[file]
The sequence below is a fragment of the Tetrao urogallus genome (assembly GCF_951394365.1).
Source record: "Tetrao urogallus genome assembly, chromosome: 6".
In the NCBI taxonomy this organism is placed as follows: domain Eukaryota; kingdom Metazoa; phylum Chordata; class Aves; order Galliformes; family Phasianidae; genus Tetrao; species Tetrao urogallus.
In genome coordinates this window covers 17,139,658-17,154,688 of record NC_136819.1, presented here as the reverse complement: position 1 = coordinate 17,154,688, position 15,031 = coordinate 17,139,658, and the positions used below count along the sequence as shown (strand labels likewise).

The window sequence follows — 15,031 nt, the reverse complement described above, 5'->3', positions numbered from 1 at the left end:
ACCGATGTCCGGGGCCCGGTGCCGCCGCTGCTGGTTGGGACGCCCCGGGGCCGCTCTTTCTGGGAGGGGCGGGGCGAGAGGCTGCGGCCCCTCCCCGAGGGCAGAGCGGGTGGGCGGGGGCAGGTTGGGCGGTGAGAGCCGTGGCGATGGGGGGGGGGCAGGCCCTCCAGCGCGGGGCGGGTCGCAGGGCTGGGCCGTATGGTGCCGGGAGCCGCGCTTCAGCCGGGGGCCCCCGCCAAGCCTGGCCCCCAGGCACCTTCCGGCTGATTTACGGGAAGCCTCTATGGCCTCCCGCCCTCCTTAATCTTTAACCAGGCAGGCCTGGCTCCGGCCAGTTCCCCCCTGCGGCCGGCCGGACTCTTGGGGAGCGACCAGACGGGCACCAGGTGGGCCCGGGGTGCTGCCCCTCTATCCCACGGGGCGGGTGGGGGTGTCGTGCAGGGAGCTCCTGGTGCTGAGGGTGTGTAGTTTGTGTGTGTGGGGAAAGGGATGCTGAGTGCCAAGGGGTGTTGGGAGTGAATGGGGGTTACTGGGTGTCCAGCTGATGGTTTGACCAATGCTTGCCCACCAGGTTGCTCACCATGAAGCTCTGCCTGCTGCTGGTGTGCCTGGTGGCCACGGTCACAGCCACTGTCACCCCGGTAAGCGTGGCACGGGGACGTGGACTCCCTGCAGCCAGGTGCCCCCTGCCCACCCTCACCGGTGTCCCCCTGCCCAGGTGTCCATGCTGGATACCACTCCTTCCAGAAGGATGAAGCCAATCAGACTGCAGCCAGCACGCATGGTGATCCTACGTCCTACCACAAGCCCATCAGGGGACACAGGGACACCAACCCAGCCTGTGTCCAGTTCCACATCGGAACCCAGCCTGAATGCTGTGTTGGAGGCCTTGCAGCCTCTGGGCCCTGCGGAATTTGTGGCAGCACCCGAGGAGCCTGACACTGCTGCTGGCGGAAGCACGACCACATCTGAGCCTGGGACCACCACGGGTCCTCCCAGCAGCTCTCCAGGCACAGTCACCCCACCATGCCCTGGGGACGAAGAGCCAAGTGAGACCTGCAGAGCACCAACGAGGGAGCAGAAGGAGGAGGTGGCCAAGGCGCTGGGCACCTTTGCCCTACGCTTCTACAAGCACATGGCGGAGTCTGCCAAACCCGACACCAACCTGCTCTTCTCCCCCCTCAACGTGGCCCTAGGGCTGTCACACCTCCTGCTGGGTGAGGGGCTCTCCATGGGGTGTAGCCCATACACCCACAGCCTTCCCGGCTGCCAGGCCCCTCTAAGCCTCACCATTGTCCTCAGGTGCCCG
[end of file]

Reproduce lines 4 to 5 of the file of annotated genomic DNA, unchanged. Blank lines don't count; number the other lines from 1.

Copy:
In genome coordinates this window covers 17,139,658-17,154,688 of record NC_136819.1, presented here as the reverse complement: position 1 = coordinate 17,154,688, position 15,031 = coordinate 17,139,658, and the positions used below count along the sequence as shown (strand labels likewise).

The window sequence follows — 15,031 nt, the reverse complement described above, 5'->3', positions numbered from 1 at the left end: